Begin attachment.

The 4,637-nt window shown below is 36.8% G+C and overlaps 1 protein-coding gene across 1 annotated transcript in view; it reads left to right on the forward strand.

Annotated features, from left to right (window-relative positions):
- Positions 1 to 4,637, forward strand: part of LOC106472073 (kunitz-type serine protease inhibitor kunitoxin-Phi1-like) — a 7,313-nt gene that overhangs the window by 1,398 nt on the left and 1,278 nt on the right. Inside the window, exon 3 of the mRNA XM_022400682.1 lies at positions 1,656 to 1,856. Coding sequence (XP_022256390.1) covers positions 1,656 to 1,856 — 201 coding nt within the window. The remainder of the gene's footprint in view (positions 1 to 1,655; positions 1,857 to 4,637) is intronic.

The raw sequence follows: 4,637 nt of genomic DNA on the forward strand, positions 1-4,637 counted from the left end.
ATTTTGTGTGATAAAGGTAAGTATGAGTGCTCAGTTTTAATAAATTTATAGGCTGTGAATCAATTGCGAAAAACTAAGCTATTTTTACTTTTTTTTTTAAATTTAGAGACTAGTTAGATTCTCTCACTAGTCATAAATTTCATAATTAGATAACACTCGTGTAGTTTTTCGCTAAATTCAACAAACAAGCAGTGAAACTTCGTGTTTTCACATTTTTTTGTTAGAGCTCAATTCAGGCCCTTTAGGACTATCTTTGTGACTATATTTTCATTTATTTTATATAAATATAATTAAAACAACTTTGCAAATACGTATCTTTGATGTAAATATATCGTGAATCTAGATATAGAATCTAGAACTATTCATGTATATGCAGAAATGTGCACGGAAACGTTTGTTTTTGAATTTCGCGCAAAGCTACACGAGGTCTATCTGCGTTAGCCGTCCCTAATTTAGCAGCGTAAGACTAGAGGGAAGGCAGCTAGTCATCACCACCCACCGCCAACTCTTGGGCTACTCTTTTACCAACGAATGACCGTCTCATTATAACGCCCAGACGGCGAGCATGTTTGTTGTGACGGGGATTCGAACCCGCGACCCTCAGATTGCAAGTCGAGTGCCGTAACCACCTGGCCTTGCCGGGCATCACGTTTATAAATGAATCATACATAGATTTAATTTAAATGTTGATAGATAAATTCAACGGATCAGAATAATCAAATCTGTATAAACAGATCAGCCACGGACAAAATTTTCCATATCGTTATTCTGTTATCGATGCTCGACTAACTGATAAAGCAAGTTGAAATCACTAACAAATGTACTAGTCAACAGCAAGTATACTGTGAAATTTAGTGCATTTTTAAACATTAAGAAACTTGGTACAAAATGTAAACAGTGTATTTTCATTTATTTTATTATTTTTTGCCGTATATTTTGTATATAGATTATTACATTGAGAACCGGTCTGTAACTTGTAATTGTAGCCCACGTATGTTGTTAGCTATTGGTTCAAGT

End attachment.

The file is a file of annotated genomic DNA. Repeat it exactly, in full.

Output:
The 4,637-nt window shown below is 36.8% G+C and overlaps 1 protein-coding gene across 1 annotated transcript in view; it reads left to right on the forward strand.

Annotated features, from left to right (window-relative positions):
- Positions 1 to 4,637, forward strand: part of LOC106472073 (kunitz-type serine protease inhibitor kunitoxin-Phi1-like) — a 7,313-nt gene that overhangs the window by 1,398 nt on the left and 1,278 nt on the right. Inside the window, exon 3 of the mRNA XM_022400682.1 lies at positions 1,656 to 1,856. Coding sequence (XP_022256390.1) covers positions 1,656 to 1,856 — 201 coding nt within the window. The remainder of the gene's footprint in view (positions 1 to 1,655; positions 1,857 to 4,637) is intronic.

The raw sequence follows: 4,637 nt of genomic DNA on the forward strand, positions 1-4,637 counted from the left end.
ATTTTGTGTGATAAAGGTAAGTATGAGTGCTCAGTTTTAATAAATTTATAGGCTGTGAATCAATTGCGAAAAACTAAGCTATTTTTACTTTTTTTTTTAAATTTAGAGACTAGTTAGATTCTCTCACTAGTCATAAATTTCATAATTAGATAACACTCGTGTAGTTTTTCGCTAAATTCAACAAACAAGCAGTGAAACTTCGTGTTTTCACATTTTTTTGTTAGAGCTCAATTCAGGCCCTTTAGGACTATCTTTGTGACTATATTTTCATTTATTTTATATAAATATAATTAAAACAACTTTGCAAATACGTATCTTTGATGTAAATATATCGTGAATCTAGATATAGAATCTAGAACTATTCATGTATATGCAGAAATGTGCACGGAAACGTTTGTTTTTGAATTTCGCGCAAAGCTACACGAGGTCTATCTGCGTTAGCCGTCCCTAATTTAGCAGCGTAAGACTAGAGGGAAGGCAGCTAGTCATCACCACCCACCGCCAACTCTTGGGCTACTCTTTTACCAACGAATGACCGTCTCATTATAACGCCCAGACGGCGAGCATGTTTGTTGTGACGGGGATTCGAACCCGCGACCCTCAGATTGCAAGTCGAGTGCCGTAACCACCTGGCCTTGCCGGGCATCACGTTTATAAATGAATCATACATAGATTTAATTTAAATGTTGATAGATAAATTCAACGGATCAGAATAATCAAATCTGTATAAACAGATCAGCCACGGACAAAATTTTCCATATCGTTATTCTGTTATCGATGCTCGACTAACTGATAAAGCAAGTTGAAATCACTAACAAATGTACTAGTCAACAGCAAGTATACTGTGAAATTTAGTGCATTTTTAAACATTAAGAAACTTGGTACAAAATGTAAACAGTGTATTTTCATTTATTTTATTATTTTTTGCCGTATATTTTGTATATAGATTATTACATTGAGAACCGGTCTGTAACTTGTAATTGTAGCCCACGTATGTTGTTAGCTATTGGTTCAAGT